Take a Break
And read some light news today. Enough of Tengku Adnan, PM-DPM rumoured rift, anti-bloggers agenda et al. Perhaps later...
For now, here's some nice Sunday read.
Chimps And DNA Tests
* KEITHVILLE, La. - The paternity tests are in: The retired chimpanzee whose monkey business made Teresa a mother despite his own vasectomy is 21-year-old Conan.
Conan was one of seven males living in a group with the mother, Teresa, at Chimp Haven, which provides long-term care for chimps that had been used for laboratory research or in the entertainment industry or as pets.
All seven underwent DNA tests after Teresa, a wild-born animal estimated to be in her mid- to late 40s, gave birth to Tracy.
Chimp Haven president Linda Brent announced the findings on ABC's "Good Morning America." "That isn't who I was guessing," she said.
Conan, 17-year-old Magnum and 37-year-old Jimoh had been the top suspects because they seemed to have the most interest in Teresa, who gave birth to the female in January.
"I think most of the staff thought it could be Jimoh, but also Magnum and Conan were definitely affectionate towards Teresa," she said.
All male chimps get vasectomies before they are brought to Chimp Haven. But its attending veterinarian, Elysse Orchard, said on the Chimp Haven Web site that vasectomy failures in chimpanzees are not uncommon.
More than 80 chimpanzees live at Chimp Haven, which is designed to hold about 200.
Begging For Free Speech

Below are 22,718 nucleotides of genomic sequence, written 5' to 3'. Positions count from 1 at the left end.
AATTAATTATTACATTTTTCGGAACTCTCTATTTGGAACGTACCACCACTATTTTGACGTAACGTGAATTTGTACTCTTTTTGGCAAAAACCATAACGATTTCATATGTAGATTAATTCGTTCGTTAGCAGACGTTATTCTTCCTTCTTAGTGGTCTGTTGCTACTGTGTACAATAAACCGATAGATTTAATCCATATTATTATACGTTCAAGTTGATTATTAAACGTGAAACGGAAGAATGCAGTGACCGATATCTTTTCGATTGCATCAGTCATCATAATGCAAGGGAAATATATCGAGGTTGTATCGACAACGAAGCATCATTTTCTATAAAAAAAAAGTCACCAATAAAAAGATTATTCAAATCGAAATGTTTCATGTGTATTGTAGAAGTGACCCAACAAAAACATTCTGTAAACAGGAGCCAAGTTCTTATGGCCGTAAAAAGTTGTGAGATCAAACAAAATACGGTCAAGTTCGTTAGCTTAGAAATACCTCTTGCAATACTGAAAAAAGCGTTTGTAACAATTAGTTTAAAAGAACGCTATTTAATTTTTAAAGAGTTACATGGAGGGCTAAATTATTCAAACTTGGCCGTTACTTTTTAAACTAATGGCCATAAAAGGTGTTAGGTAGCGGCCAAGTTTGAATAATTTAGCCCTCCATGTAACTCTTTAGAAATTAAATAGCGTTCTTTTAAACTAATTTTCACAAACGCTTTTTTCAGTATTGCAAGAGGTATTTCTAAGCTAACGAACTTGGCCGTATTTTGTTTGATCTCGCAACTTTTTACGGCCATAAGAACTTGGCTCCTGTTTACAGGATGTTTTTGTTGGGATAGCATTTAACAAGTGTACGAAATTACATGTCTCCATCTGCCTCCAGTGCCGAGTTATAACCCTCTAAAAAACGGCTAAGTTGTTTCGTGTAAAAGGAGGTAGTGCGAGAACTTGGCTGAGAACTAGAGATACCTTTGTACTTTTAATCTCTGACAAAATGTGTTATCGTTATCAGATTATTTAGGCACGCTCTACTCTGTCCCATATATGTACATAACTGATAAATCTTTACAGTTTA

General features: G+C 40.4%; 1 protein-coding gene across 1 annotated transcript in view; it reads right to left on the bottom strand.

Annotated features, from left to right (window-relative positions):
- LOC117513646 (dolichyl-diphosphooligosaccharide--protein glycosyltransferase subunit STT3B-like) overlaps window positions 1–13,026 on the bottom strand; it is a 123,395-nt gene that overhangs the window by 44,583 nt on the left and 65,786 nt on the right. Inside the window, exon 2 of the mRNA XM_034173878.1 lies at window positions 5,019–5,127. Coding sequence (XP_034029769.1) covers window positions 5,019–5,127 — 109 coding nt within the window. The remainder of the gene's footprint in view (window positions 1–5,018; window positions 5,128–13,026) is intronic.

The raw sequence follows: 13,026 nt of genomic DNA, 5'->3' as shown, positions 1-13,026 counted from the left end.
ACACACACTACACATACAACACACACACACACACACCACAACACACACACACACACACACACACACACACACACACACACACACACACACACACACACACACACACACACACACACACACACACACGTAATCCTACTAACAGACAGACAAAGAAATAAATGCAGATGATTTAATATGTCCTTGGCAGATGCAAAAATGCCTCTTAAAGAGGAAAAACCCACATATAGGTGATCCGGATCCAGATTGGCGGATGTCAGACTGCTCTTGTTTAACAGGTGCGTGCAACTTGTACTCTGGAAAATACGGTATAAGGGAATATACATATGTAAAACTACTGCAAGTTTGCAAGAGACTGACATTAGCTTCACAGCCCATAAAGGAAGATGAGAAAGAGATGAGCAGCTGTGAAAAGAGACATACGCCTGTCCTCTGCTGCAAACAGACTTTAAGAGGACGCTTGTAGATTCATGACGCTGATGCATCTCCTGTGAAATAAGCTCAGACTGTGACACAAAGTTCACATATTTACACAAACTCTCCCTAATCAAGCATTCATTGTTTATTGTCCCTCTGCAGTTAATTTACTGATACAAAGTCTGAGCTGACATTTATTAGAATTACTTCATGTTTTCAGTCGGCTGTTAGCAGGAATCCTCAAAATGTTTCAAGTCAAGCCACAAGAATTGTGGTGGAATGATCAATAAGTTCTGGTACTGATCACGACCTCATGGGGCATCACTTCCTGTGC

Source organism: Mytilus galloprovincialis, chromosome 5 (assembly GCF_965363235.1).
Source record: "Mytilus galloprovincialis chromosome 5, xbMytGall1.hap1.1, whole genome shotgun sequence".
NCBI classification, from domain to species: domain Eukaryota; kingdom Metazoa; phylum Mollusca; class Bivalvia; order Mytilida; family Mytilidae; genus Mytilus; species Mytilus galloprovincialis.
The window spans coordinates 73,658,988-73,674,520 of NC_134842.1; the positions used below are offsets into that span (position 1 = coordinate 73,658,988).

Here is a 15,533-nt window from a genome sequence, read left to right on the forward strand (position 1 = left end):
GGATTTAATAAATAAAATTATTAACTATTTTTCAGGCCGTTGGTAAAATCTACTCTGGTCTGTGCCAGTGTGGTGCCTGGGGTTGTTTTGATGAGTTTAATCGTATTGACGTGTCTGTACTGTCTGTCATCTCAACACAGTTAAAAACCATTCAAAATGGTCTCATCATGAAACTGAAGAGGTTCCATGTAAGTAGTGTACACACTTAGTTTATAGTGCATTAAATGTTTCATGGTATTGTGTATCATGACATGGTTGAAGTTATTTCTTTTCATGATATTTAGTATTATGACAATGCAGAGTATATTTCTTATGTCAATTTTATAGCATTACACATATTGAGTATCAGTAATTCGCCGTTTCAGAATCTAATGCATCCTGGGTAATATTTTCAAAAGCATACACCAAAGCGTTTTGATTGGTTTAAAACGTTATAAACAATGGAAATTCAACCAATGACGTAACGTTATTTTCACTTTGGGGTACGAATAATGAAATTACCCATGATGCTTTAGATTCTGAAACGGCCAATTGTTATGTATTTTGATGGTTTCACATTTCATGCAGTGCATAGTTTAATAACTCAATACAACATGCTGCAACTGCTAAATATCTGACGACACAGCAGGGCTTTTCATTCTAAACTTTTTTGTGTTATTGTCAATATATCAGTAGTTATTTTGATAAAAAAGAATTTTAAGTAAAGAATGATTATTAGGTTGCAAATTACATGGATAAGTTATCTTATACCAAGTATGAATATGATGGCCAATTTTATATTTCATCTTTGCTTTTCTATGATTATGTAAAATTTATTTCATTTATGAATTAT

* DUBLIN - Ireland's High Court struck down a 19th century law against begging on Thursday, ruling in favor of a beggar who had argued that his arrest violated a right to free speech.
Justice Eamon De Valera rejected the argument made by Niall Dillon that the law discriminated between rich and poor.
But the judge agreed that a section of the Vagrancy Act of 1847, enacted during the Great Famine, was unconstitutional because it interfered with the rights of freedom of expression and freedom to communicate with other people.
Dillon was arrested for begging in Dublin in 2003 and charged under the law. Following the ruling, his prosecution can no longer go ahead.
Prime Minister Bertie Ahern unveiled plans in 2004 to repeal thousands of English and British laws -- some dating back to William the Conqueror in the 11th century -- that were enacted prior to Irish Independence in 1922 and remain in force.
More obscure acts such as one from the 12th century forbidding monks "to receive men unless their reputation is known" and another banning Jews from owning chain mail will be struck off the statute books altogether.
Those with continued relevance today will be replaced by more up-to-date laws.
*CARTAGENA, Colombia - Some leftist governments in Latin America have become increasingly intolerant of criticism, while journalists in the United States have come under growing pressure to identify their sources, delegates at a regional newspaper industry meeting said Saturday.